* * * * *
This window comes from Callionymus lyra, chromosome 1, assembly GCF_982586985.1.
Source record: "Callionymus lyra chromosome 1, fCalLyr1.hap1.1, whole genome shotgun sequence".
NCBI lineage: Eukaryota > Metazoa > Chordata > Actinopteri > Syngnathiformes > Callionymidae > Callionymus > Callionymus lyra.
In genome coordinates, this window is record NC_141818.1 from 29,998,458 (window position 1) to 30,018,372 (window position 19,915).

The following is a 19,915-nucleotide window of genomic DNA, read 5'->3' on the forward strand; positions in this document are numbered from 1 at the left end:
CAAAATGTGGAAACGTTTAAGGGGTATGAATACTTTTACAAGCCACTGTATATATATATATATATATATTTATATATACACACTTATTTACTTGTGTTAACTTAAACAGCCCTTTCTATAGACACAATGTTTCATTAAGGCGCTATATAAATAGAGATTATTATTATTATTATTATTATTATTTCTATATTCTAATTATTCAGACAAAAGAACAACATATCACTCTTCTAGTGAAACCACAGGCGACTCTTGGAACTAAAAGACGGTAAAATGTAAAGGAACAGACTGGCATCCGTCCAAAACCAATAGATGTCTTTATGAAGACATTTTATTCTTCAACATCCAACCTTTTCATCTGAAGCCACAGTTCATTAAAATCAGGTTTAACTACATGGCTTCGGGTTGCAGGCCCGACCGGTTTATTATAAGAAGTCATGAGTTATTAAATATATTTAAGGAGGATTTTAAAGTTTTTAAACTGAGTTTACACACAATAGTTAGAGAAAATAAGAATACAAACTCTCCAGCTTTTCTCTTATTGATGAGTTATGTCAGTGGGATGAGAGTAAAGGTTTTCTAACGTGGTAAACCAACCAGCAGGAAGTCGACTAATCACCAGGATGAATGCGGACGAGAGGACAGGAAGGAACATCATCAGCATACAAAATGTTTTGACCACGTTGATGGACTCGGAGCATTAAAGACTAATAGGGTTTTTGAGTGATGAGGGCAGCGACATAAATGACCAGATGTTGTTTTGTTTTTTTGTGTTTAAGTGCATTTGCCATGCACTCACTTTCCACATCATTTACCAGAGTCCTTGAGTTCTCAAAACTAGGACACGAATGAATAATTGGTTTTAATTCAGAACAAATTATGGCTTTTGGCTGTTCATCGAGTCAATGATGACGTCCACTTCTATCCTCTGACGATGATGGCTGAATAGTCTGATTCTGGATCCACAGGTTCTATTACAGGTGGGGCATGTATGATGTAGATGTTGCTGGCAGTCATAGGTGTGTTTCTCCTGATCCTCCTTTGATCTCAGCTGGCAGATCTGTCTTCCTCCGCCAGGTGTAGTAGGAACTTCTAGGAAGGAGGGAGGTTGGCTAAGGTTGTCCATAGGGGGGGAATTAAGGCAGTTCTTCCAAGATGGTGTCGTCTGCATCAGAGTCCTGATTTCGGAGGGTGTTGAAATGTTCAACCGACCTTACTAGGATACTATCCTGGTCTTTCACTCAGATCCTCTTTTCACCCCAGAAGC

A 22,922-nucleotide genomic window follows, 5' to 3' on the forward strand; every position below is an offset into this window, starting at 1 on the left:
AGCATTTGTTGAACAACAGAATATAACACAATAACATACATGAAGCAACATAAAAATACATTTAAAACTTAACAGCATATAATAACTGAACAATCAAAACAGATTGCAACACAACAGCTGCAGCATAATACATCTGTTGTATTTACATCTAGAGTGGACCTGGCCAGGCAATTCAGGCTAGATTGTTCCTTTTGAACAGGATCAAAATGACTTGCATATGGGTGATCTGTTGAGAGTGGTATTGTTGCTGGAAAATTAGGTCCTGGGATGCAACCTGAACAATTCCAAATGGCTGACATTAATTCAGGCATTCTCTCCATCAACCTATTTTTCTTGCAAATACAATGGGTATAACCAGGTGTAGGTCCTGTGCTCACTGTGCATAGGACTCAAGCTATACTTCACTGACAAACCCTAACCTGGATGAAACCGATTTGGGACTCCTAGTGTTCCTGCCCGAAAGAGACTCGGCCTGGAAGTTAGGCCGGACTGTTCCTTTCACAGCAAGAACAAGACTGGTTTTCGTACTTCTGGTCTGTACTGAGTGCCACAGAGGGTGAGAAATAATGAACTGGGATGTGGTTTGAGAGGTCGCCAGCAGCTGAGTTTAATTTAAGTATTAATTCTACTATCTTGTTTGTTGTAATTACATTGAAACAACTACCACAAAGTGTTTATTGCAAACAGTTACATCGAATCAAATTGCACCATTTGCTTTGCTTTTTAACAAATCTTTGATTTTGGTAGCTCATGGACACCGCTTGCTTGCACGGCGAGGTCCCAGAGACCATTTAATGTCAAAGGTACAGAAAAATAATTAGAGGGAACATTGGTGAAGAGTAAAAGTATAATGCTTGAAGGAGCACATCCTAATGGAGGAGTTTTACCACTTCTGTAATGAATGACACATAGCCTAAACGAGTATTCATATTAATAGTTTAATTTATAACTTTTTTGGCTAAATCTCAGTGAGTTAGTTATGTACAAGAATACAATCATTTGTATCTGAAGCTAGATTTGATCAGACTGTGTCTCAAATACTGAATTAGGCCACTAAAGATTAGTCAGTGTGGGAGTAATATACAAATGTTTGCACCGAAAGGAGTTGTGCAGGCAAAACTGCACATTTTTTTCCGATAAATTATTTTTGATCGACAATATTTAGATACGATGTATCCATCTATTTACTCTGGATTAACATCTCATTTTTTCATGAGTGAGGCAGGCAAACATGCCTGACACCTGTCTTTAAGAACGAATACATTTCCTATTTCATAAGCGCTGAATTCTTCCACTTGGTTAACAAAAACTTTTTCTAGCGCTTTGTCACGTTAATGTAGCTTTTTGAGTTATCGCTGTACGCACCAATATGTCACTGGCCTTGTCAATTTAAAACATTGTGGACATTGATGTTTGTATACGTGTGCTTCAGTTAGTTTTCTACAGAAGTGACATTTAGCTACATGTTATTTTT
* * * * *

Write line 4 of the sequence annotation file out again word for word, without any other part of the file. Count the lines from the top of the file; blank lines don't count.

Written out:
In genome coordinates, this window is record NC_141818.1 from 29,998,458 (window position 1) to 30,018,372 (window position 19,915).